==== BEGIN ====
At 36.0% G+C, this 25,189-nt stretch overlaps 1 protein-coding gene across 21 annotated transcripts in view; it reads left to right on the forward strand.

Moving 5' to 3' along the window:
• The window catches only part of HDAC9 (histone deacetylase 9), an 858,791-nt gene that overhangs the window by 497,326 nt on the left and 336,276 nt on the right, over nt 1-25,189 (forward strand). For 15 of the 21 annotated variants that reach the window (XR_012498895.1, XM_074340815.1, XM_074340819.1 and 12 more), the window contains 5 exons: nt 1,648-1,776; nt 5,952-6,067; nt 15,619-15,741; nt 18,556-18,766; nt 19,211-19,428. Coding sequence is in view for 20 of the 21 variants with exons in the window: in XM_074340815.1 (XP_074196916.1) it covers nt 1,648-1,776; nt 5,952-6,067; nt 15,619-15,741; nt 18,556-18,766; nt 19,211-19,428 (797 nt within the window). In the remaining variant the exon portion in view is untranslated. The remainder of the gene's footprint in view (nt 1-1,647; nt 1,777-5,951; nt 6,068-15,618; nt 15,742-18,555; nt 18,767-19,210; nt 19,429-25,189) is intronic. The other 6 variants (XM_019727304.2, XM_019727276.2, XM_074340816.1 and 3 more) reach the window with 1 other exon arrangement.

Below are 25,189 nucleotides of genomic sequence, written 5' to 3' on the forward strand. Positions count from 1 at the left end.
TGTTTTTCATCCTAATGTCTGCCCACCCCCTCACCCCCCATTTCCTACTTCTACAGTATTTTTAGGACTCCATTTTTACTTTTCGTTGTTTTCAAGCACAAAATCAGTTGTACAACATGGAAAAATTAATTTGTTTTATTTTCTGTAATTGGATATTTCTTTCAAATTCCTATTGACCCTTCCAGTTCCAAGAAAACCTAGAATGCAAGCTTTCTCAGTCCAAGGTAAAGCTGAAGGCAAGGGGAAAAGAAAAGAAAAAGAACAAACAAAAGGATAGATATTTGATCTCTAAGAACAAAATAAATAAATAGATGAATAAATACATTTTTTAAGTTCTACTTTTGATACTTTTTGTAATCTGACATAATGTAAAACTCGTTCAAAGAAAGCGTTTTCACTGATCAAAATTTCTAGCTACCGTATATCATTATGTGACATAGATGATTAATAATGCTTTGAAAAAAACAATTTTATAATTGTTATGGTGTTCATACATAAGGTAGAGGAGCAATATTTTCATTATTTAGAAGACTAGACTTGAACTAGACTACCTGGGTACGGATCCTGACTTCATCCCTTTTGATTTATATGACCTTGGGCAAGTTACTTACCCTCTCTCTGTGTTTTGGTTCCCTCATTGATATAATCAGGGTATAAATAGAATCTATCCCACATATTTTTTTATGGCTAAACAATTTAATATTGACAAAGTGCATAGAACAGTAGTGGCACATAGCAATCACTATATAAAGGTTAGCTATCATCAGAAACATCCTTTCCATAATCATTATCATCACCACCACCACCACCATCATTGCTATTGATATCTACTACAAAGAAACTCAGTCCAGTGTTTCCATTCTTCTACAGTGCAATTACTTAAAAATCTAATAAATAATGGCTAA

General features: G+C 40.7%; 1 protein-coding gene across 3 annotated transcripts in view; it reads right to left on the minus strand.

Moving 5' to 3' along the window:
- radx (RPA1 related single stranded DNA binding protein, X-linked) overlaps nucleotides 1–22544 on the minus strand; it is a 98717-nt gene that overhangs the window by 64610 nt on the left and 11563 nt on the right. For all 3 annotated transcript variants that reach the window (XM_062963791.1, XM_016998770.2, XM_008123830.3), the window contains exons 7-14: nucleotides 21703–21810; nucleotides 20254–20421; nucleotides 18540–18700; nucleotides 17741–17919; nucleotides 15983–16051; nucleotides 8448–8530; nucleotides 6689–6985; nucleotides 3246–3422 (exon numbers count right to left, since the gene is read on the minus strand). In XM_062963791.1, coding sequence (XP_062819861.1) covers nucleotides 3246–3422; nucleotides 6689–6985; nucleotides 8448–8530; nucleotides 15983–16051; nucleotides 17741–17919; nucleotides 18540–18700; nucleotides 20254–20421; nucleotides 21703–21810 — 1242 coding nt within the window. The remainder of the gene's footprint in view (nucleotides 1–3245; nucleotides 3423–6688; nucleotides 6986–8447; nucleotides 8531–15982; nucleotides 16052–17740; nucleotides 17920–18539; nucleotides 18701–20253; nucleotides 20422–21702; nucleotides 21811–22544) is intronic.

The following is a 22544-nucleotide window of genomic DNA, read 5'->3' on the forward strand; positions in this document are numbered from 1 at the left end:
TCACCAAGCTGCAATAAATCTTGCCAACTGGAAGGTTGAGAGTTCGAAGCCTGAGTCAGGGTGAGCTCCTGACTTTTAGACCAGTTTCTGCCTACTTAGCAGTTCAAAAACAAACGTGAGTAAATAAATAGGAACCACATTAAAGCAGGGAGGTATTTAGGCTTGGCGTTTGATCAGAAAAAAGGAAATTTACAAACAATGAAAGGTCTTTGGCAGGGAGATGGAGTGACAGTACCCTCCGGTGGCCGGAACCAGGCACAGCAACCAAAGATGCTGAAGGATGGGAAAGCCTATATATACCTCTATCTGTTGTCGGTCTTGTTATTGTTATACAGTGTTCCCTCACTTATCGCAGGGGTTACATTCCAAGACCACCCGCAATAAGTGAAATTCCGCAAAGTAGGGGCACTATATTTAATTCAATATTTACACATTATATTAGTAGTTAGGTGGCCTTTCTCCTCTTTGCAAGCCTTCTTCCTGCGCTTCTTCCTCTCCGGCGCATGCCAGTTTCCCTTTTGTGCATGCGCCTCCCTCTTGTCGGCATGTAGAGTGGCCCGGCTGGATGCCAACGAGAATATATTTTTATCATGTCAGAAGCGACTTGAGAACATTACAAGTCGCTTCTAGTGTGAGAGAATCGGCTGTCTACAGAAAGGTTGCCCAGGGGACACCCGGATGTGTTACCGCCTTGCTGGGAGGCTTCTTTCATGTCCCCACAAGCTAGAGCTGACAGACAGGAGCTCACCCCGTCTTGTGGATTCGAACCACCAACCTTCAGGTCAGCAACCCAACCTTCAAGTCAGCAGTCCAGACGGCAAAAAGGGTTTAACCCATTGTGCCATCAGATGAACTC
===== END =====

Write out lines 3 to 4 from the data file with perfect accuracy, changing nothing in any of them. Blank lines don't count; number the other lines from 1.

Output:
• The window catches only part of HDAC9 (histone deacetylase 9), an 858,791-nt gene that overhangs the window by 497,326 nt on the left and 336,276 nt on the right, over nt 1-25,189 (forward strand). For 15 of the 21 annotated variants that reach the window (XR_012498895.1, XM_074340815.1, XM_074340819.1 and 12 more), the window contains 5 exons: nt 1,648-1,776; nt 5,952-6,067; nt 15,619-15,741; nt 18,556-18,766; nt 19,211-19,428. Coding sequence is in view for 20 of the 21 variants with exons in the window: in XM_074340815.1 (XP_074196916.1) it covers nt 1,648-1,776; nt 5,952-6,067; nt 15,619-15,741; nt 18,556-18,766; nt 19,211-19,428 (797 nt within the window). In the remaining variant the exon portion in view is untranslated. The remainder of the gene's footprint in view (nt 1-1,647; nt 1,777-5,951; nt 6,068-15,618; nt 15,742-18,555; nt 18,767-19,210; nt 19,429-25,189) is intronic. The other 6 variants (XM_019727304.2, XM_019727276.2, XM_074340816.1 and 3 more) reach the window with 1 other exon arrangement.

Below are 25,189 nucleotides of genomic sequence, written 5' to 3' on the forward strand. Positions count from 1 at the left end.